in its employment planning, especially if it takes a broad view of the contribution of the cultural industries to the economy at large. 3. Terminology We can now return to the question posed in the first paragraph of this paper, namely is there a difference between the creative and the cultural industries? If industries can be identified in terms of the goods and services they produce, the question can be answered by defining creative and cultural productsif there is a difference between them, it will enable us to separate the terms creative and cultural industries. The adjectives creative and cultural are derived from their corresponding nouns, creativity and culture, and these are indeed different concepts. Reference back to the underlying concept of creativity, an observable characteristic of individuals, suggests that a creative good can be defined simply as one where some input of creativity is required in its production. A cultural good, on the other hand, is more complex since culture itself is a more wide-ranging phenomenon. Thus, as well as requiring creativity, a cultural good must also have some cultural content, where culture relates either specifically to the arts or more generally to ideas of identity, shared values, ways of living, etc. In a definition of cultural goods, cultural content is usually interpreted as a property of conveying some sort of symbolic message or meaning. If this line of argument is accepted, it implies that creative goods fall into an extensive class of which cultural goods are a subset, and correspondingly the creative industries will be an extensive class of which the cultural industries are a subset. Thus, for example, the performing arts would be regarded as both a creative and a cultural industry, whereas the production of utilitarian software would be classified simply as a creative industry. The definitional logic of this approach may appear unarguable. Despite this, however, usage in practice can be expected to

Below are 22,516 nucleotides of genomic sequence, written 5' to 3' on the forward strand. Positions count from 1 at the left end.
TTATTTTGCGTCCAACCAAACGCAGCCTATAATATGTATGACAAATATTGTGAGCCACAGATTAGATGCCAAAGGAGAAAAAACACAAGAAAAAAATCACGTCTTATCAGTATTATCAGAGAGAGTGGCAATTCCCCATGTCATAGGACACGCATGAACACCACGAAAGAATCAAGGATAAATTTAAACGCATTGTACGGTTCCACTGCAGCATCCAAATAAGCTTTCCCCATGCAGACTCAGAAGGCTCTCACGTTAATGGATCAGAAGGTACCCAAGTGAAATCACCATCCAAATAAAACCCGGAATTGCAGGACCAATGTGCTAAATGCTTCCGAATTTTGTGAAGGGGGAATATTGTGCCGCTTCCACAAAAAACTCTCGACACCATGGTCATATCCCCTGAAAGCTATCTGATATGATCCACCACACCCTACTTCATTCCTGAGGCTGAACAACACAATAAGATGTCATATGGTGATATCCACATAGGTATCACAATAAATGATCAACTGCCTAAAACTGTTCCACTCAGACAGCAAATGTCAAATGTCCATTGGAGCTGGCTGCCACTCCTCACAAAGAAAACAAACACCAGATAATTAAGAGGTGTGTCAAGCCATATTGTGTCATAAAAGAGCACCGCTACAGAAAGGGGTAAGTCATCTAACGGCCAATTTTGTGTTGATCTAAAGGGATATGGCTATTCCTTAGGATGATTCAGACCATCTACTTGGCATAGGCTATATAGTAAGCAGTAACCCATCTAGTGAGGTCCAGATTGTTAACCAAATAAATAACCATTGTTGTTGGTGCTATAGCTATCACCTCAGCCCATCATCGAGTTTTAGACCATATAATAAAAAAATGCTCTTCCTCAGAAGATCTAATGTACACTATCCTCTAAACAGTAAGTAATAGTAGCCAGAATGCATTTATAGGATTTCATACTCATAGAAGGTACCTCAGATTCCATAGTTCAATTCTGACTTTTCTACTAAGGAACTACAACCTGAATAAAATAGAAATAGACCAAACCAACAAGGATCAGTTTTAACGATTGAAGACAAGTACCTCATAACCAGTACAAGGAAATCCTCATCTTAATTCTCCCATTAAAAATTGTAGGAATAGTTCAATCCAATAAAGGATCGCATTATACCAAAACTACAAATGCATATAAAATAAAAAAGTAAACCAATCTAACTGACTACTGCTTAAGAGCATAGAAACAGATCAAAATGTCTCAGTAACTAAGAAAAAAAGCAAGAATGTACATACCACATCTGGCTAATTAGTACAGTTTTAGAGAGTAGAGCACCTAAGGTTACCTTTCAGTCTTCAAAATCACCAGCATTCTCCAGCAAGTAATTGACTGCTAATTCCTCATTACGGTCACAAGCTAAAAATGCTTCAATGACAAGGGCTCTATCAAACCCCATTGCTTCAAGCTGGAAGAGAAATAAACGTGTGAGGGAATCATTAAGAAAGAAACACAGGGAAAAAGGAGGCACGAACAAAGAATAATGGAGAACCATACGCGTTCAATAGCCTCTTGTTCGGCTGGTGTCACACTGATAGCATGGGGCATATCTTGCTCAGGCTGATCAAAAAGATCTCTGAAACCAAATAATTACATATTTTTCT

remain as varied as it has always been. Such an outcome may simply reflect habit, but it may also arise because of differences in the interpretation of what comprises cultural contentobservers and analysts from different disciplines, for example, are likely to have widely differing interpretations of the cultural significance of products such as advertising or fashion, and will apply different labels accordingly. 4. Conclusions Does the difference in terminology matter? It may matter if the use of different definitions of creative and cultural industries leads to differences in the interpretation of cultural policy. For example it can be suggested that a policy strategy directed explicitly at the creative industries would be likely to focus primarily on the economic value produced by their industries, whereas if the idea of the cultural industries were admitted, the focus would need to be widened to acknowledge the cultural objectives that policy is expected to pursue. This is what makes the cultural industries interesting from a policy point of view. The public interest is concerned not just with the economic contribution of these industries but also with the way in which they serve the governments cultural objectives indeed pursuing cultural goals could be seen as the primary purpose of cultural policy. In practice, whatever terminology is adopted, the policy challenge is to find the right balance between the creation of economic and cultural value in the management of this sector of the economy. The word balance indicates that in most policy contexts this is not an either/or choice but one of examining trade-offs as a means towards an optimal mix.